Your vote counts

School districts are the single largest sector of local government in New York State, accounting for nearly half of all local government revenues and expenditures. In 2007, New York spent more than $52 billion to educate children in our state.  Largely as a result of the American Recovery and Reinvestment Act funds this year, school districts will receive $405 million more in state aid, which is up 2 percent from last year.

Any way you slice it, that’s a lot of money. School districts across Chenango County have worked diligently this year to balance the needs of our children with an ever-changing financial picture. Most budgets represent slim increases from the prior year as school administrators struggle to meet educational requirements while still making it affordable – or at least bearable – to the taxpayers who fund it.



Today, you’ll get your chance to grade them on the job they’ve done. No bell curve needed here; all you have to do is click ‘Yes’ or ‘No.’

Education is and should be one of government’s top priorities. The correlation between good schools and a good economy has never been more evident; that’s why we invest so strongly in education in New York. That’s also why it’s imperative that New Yorkers take an active role in their local school districts. Taxpayers should help make sure that investment pays off.

On the third Tuesday of every May, school districts present their budgets to the voters. Voters also select who will represent them on their local school boards.  Unfortunately, turnout for school budget elections has traditionally been low. Interesting, because kvetching about education spending and school board representation is traditionally high.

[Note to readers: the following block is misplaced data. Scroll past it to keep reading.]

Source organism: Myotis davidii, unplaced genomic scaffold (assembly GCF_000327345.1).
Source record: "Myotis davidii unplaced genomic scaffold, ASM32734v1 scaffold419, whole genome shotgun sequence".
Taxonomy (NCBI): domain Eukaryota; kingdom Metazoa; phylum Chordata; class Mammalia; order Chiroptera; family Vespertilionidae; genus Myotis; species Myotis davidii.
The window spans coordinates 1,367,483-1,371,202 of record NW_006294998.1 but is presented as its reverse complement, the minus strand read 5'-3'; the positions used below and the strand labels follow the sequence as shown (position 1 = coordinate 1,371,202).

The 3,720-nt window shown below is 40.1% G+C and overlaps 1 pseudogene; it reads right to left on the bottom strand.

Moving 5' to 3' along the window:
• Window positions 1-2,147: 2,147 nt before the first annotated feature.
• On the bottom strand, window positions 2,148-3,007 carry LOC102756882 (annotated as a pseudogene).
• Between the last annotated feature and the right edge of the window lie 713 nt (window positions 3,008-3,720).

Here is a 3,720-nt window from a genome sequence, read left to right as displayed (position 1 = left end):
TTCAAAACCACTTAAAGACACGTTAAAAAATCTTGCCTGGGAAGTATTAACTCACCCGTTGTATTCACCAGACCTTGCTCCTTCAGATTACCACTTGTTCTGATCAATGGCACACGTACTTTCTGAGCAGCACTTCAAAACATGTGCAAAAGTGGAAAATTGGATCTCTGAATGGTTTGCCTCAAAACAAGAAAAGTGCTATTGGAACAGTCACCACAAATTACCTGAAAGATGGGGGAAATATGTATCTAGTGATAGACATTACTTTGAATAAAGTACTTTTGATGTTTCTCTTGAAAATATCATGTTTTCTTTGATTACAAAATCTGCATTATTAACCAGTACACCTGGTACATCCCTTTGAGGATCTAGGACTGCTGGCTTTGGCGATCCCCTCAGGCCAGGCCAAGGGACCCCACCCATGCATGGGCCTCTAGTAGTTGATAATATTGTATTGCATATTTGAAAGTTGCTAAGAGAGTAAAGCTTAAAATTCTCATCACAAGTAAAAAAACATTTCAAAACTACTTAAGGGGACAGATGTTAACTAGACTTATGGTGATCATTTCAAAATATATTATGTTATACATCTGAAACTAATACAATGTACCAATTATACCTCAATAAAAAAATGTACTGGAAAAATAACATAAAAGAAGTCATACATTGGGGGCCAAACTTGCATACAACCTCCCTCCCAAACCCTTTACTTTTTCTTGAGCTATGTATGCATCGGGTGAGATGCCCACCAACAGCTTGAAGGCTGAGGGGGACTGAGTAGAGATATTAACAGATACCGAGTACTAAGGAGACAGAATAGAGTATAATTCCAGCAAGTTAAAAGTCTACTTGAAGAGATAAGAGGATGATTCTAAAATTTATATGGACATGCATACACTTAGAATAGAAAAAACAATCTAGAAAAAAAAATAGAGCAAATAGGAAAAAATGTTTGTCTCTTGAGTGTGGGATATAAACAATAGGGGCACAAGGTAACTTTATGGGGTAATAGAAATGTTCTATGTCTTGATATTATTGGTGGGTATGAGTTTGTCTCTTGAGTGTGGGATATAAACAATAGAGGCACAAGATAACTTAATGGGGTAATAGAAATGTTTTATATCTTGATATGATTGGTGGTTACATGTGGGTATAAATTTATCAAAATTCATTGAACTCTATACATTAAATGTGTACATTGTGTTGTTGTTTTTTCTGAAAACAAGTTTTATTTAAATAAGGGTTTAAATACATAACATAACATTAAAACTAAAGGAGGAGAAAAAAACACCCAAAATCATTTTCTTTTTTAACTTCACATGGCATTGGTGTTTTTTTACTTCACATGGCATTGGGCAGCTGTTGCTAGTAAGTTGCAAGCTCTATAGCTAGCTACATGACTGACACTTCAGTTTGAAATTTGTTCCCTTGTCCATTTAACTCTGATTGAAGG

Don’t be fooled by the ‘done deal’ mentality. And don’t think that just because there are few actual ‘races’ for school board seats, that your vote isn’t important. This year in Chenango County, a few districts will see board of ed seats decided by write-in ballots. In others, those seeking to return to their posts need to see the confidence – or lack thereof – in their representation manifested by actual votes. Even when presented with a lack of choices, this is still an important decision.

This year, active participation by taxpayers is even more important because many school districts are facing tough choices to balance their budgets. School districts need to hear what you think of their decisions – and voting today is your primary means of doing so.

Today, it’s up to you to do your part to protect this enormous investment. Take the time to learn more about your school district’s budget, and those who seek to represent you, and then vote – in most districts, you have until 8 or 9 tonight. It’s your money, and it’s your children’s future. Take it seriously; your vote really does count.

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